Unless the Court chooses to renounce the new meaning or message standard, it will probably reverse the Second Circuit and remand for more analysis of the fair use factors.
Q: Why is this significant outside the art world? What are some examples of how this could apply in other “fair use” applications?
Samuelson: If the Court adopts the standard for which Goldsmith is arguing, it could put in jeopardy the rights of museums to publicly display many works of art of the 20th century which incorporate expression from preexisting images. The Rauschenberg Foundation, for instance, raises questions about the lawfulness of many of that late artists’ works under Goldsmith’s reading of the fair use standard. Appropriation art has been an important development in the past several decades, and many artists may fear they can’t comment on popular culture if they must prove that it was necessary to use a particular image to create their works.
Q: “Transformative” is the operative term in this case, and many others. How did this come to be a legal standard, and how easy or difficult is it to determine?
Samuelson: Second Circuit Judge Pierre Leval wrote a law review article many years ago saying that when a second work has a new meaning or message or a different purpose from the original work, the second use should be considered transformative — a factor that tips toward fair use. Transformative works, he argued, are less likely to harm the market for the underlying work and because they contribute new expression for the public good, fair use can be a safety valve for follow-on creations.
The Supreme Court in 1994 agreed with Judge Leval’s argument in the Campbell v. Acuff-Rose Music case, which reversed a Sixth Circuit decision that 2LiveCrew’s rap parody of Roy Orbison’s popular song “Pretty Woman” was not fair use. Since Campbell, courts have given considerable attention to the transformativeness (or not) of second comers’ uses of protected works. Judges seem to have been able to do this well until the Second Circuit’s Goldsmith decision. Just last year the Court in Google v. Oracle reaffirmed the Campbell transformativeness standard.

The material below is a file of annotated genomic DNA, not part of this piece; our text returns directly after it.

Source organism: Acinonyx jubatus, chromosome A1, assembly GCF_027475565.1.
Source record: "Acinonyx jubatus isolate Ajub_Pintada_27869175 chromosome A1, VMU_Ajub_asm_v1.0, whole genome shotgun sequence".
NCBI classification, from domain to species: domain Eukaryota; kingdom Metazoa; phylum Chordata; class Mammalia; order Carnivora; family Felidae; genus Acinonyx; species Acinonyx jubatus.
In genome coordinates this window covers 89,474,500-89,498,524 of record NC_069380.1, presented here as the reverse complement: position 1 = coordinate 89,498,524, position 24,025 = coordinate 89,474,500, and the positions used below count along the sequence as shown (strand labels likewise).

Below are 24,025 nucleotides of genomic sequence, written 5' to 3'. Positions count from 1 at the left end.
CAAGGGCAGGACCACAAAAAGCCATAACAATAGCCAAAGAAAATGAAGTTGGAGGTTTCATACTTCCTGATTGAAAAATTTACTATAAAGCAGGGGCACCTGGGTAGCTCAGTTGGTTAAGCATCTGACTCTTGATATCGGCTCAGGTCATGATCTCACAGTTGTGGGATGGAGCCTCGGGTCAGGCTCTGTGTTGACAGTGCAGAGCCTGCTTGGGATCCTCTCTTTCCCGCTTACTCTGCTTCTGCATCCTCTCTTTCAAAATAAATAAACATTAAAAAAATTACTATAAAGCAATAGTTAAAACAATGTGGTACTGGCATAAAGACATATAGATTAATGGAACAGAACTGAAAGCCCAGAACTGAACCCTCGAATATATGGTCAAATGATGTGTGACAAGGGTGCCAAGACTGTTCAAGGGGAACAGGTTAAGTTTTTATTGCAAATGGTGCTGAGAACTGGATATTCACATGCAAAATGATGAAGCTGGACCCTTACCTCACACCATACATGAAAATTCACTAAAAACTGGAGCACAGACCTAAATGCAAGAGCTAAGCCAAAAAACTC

Q: Based on the oral argument, do you have any predictions about what the court will do? What’s the trickiest part to decide?
Samuelson: The most likely outcome is that the Court will reverse the Second Circuit — saying that it must consider meaning or message and that under this standard, the Warhol works are transformative — but remand for reconsideration of the fair use factors in light of this holding. Although Goldsmith and the Solicitor General’s representative urged the Court to affirm, neither party had briefed the other factors, so it would be unfair for the Court to opine on the ultimate question posed in the case.
Q: What do you think the optimal policy would be here?
Samuelson: Reaffirming transformativeness as a significant consideration in fair use case law would be very welcome. Sometimes a second comer’s use will be transformative, but nonetheless be unfair if, for instance, the second comer took too much and undermined the first creator’s derivative work market. Just saying those two sentences would put fair use back on a good track. The Second Circuit’s decision articulates several different standards and will produce more confusion and uncertainty than has existed since Campbell.